Kochv.Workers' Comp. Appeal Bd.

COMMONWEALTH COURT OF PENNSYLVANIAJun 12, 2019
No. 513 C.D. 2018 (Pa. Cmmw. Ct. Jun. 12, 2019)

No. 513 C.D. 2018 No. 582 C.D. 2018

06-12-2019

Christopher Koch, Petitioner v. Workers' Compensation Appeal Board (Volvo Group North America, Inc.), Respondent Volvo Group North America, Inc., Petitioner v. Workers' Compensation Appeal Board (Koch), Respondent


BEFORE: HONORABLE P. KEVIN BROBSON, Judge HONORABLE ANNE E. COVEY, Judge HONORABLE CHRISTINE FIZZANO CANNON, Judge

OPINION NOT REPORTED

MEMORANDUM OPINION BY JUDGE BROBSON

In these consolidated matters, Claimant Christopher Koch (Claimant) and Employer Volvo Group North America, Inc. (Employer) petition for review of an order of the Workers' Compensation Appeal Board (Board), dated March 15, 2018. The Board reversed the portion of the decision of a Workers' Compensation Judge (WCJ) that assessed attorneys' fees against Employer for unreasonable contest and affirmed the WCJ's decision granting Claimant's Claim Petition in all other respects. For the reasons set forth below, we affirm the Board's order.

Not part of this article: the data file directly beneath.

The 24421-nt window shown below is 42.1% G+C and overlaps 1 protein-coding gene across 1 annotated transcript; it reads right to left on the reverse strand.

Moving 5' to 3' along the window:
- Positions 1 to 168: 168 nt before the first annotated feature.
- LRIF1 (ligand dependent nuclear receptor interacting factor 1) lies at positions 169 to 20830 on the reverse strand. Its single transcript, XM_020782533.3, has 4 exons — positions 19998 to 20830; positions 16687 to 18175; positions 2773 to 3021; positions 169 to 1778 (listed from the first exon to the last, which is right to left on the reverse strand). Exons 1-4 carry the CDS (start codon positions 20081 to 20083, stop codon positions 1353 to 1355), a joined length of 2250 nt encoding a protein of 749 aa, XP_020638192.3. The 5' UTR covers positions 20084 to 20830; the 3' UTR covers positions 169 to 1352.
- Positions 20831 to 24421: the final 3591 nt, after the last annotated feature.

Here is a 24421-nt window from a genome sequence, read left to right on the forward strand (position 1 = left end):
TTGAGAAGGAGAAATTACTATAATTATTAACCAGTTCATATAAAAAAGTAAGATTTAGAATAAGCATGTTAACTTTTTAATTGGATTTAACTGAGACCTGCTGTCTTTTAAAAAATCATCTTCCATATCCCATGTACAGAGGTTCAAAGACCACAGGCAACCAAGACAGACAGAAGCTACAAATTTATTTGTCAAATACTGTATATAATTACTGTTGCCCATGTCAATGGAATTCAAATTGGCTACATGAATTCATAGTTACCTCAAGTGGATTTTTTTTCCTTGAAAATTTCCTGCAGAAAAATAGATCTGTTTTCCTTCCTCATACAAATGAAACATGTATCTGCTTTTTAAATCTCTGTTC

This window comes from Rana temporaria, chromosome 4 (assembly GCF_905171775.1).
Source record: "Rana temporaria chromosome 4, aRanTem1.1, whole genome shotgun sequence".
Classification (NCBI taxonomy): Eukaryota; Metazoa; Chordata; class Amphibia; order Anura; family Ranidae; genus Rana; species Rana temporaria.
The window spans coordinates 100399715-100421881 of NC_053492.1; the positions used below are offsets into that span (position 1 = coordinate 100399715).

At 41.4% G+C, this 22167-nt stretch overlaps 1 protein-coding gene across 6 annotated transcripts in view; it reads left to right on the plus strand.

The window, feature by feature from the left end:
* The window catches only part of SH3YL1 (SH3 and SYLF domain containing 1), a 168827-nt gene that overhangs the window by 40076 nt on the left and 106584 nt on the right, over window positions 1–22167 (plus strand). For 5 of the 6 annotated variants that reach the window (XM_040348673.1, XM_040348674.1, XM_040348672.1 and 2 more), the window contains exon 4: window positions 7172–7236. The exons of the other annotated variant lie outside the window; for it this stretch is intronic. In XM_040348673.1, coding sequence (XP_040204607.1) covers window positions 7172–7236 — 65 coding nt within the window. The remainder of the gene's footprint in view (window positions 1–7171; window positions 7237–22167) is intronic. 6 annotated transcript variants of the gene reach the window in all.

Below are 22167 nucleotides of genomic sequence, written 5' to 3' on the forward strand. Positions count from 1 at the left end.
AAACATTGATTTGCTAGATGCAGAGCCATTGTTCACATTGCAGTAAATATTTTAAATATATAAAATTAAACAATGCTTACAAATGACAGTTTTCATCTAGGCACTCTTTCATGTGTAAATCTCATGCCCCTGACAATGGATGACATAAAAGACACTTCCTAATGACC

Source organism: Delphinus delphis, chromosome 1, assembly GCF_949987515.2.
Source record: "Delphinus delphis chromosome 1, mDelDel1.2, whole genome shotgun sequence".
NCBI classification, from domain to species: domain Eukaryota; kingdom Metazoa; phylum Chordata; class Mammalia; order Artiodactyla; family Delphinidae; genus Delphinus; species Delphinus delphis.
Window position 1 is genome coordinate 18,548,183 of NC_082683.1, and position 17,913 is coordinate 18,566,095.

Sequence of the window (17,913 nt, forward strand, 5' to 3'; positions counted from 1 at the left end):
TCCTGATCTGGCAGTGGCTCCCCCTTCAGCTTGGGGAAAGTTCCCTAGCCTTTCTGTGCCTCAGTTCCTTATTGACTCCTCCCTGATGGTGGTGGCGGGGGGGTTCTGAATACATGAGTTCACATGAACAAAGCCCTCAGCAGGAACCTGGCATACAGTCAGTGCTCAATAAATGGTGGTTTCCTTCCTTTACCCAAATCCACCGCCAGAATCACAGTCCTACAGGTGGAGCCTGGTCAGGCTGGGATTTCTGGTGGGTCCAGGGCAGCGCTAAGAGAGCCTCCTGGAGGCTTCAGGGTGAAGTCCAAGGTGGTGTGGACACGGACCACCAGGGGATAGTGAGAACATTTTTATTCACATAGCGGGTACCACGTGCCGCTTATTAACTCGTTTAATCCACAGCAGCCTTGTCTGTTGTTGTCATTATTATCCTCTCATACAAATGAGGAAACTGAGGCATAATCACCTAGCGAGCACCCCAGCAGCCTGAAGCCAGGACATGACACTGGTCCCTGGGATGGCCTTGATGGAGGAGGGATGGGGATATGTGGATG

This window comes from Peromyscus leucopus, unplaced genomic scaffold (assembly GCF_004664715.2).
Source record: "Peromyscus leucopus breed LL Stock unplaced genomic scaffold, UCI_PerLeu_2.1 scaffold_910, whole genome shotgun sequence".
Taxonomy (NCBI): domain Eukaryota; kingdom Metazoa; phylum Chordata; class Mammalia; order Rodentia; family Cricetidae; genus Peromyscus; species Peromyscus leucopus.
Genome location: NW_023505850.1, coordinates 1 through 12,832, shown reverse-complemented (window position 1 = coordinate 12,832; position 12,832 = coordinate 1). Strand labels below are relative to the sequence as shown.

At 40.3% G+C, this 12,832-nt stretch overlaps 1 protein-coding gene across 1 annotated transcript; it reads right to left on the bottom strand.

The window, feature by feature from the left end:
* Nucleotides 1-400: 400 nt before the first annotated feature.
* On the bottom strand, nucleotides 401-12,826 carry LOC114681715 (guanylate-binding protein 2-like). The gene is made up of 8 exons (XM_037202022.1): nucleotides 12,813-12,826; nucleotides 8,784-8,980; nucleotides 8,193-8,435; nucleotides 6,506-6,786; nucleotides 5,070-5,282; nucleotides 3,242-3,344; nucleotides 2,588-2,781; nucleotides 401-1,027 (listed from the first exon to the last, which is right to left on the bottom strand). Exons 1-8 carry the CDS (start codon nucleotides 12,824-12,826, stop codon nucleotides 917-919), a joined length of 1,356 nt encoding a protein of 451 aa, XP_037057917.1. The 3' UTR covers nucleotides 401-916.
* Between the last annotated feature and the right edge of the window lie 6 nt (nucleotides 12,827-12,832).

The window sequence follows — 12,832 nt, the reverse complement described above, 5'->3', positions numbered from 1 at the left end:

Claimant works for Employer in its materials department, operating equipment, including forklifts. On September 28, 2015, Claimant sustained a work-related injury to his right hip/groin area. Employer provisionally accepted liability for a work-related right hip strain pursuant to a medical-only Notice of Temporary Compensation Payable. (Reproduced Record (R.R.) at 9a-10a.) On November 5, 2015, however, Employer issued a Notice Stopping Temporary Compensation (NSTC) and a Notice of Workers' Compensation Denial (NCD). (Id. at 12a-13a.) On the NCD, Employer indicated that it was not accepting liability for Claimant's hip/groin strain because Claimant "did not suffer a work-related injury" and Claimant's injury did not occur "within the scope of [his] employment." (Id. at 12a.) Thereafter, on January 13, 2016, Claimant filed a Claim Petition, alleging that he sustained a right inguinal hernia while working for Employer on September 28, 2015. (Id. at 15a-16a.) In his Claim Petition, Claimant sought: (1) acknowledgement of his September 28, 2015 work-related injury; (2) the payment of medical bills in connection with his September 28, 2015 work-related injury; and (3) the payment of anticipated disability benefits when Claimant is off from work following surgery to repair his work-related right inguinal hernia. (Id. at 15a-16a, 34a-35a.) Employer filed an answer to the Claim Petition, denying, inter alia, that Claimant sustained a right inguinal hernia and/or that Claimant's right inguinal hernia was work-related. (Id. at 21a-23a.)